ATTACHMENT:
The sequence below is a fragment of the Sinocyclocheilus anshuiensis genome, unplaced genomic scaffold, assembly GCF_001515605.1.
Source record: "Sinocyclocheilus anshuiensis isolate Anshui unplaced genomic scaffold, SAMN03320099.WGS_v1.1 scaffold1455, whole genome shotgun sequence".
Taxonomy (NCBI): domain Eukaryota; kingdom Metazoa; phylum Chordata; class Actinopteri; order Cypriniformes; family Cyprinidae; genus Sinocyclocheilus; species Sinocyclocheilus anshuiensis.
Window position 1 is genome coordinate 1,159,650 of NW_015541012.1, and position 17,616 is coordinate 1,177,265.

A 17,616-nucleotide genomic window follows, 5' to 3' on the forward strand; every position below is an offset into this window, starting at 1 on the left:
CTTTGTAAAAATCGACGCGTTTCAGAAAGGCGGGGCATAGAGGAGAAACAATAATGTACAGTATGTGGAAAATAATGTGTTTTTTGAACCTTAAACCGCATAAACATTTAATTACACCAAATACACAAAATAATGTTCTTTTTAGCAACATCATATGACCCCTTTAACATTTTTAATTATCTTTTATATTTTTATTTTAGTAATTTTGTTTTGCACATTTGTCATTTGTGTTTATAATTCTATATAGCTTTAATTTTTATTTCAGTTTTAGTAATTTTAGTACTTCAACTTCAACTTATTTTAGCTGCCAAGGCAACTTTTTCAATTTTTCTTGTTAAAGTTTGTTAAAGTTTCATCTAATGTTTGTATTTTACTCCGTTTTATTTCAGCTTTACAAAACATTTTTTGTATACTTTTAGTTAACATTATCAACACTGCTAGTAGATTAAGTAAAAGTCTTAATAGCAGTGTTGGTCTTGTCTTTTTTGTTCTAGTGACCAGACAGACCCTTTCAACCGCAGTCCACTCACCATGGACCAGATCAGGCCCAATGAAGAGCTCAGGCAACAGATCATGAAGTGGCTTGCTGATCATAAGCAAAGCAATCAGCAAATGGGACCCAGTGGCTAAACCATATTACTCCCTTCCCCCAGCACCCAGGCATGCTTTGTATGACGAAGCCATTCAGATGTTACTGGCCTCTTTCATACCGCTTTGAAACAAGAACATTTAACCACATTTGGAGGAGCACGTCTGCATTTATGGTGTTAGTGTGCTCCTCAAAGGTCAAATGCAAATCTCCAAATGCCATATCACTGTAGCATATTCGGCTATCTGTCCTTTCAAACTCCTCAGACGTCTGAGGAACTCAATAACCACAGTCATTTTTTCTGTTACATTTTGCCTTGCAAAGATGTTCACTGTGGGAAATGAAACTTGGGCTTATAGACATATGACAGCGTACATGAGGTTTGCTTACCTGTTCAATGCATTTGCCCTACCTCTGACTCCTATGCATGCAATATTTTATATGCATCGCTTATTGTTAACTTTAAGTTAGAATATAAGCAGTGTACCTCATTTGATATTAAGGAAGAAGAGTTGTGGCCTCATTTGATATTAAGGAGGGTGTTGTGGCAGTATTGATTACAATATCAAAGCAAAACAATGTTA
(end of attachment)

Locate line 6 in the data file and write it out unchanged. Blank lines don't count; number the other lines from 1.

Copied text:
CTTTGTAAAAATCGACGCGTTTCAGAAAGGCGGGGCATAGAGGAGAAACAATAATGTACAGTATGTGGAAAATAATGTGTTTTTTGAACCTTAAACCGCATAAACATTTAATTACACCAAATACACAAAATAATGTTCTTTTTAGCAACATCATATGACCCCTTTAACATTTTTAATTATCTTTTATATTTTTATTTTAGTAATTTTGTTTTGCACATTTGTCATTTGTGTTTATAATTCTATATAGCTTTAATTTTTATTTCAGTTTTAGTAATTTTAGTACTTCAACTTCAACTTATTTTAGCTGCCAAGGCAACTTTTTCAATTTTTCTTGTTAAAGTTTGTTAAAGTTTCATCTAATGTTTGTATTTTACTCCGTTTTATTTCAGCTTTACAAAACATTTTTTGTATACTTTTAGTTAACATTATCAACACTGCTAGTAGATTAAGTAAAAGTCTTAATAGCAGTGTTGGTCTTGTCTTTTTTGTTCTAGTGACCAGACAGACCCTTTCAACCGCAGTCCACTCACCATGGACCAGATCAGGCCCAATGAAGAGCTCAGGCAACAGATCATGAAGTGGCTTGCTGATCATAAGCAAAGCAATCAGCAAATGGGACCCAGTGGCTAAACCATATTACTCCCTTCCCCCAGCACCCAGGCATGCTTTGTATGACGAAGCCATTCAGATGTTACTGGCCTCTTTCATACCGCTTTGAAACAAGAACATTTAACCACATTTGGAGGAGCACGTCTGCATTTATGGTGTTAGTGTGCTCCTCAAAGGTCAAATGCAAATCTCCAAATGCCATATCACTGTAGCATATTCGGCTATCTGTCCTTTCAAACTCCTCAGACGTCTGAGGAACTCAATAACCACAGTCATTTTTTCTGTTACATTTTGCCTTGCAAAGATGTTCACTGTGGGAAATGAAACTTGGGCTTATAGACATATGACAGCGTACATGAGGTTTGCTTACCTGTTCAATGCATTTGCCCTACCTCTGACTCCTATGCATGCAATATTTTATATGCATCGCTTATTGTTAACTTTAAGTTAGAATATAAGCAGTGTACCTCATTTGATATTAAGGAAGAAGAGTTGTGGCCTCATTTGATATTAAGGAGGGTGTTGTGGCAGTATTGATTACAATATCAAAGCAAAACAATGTTA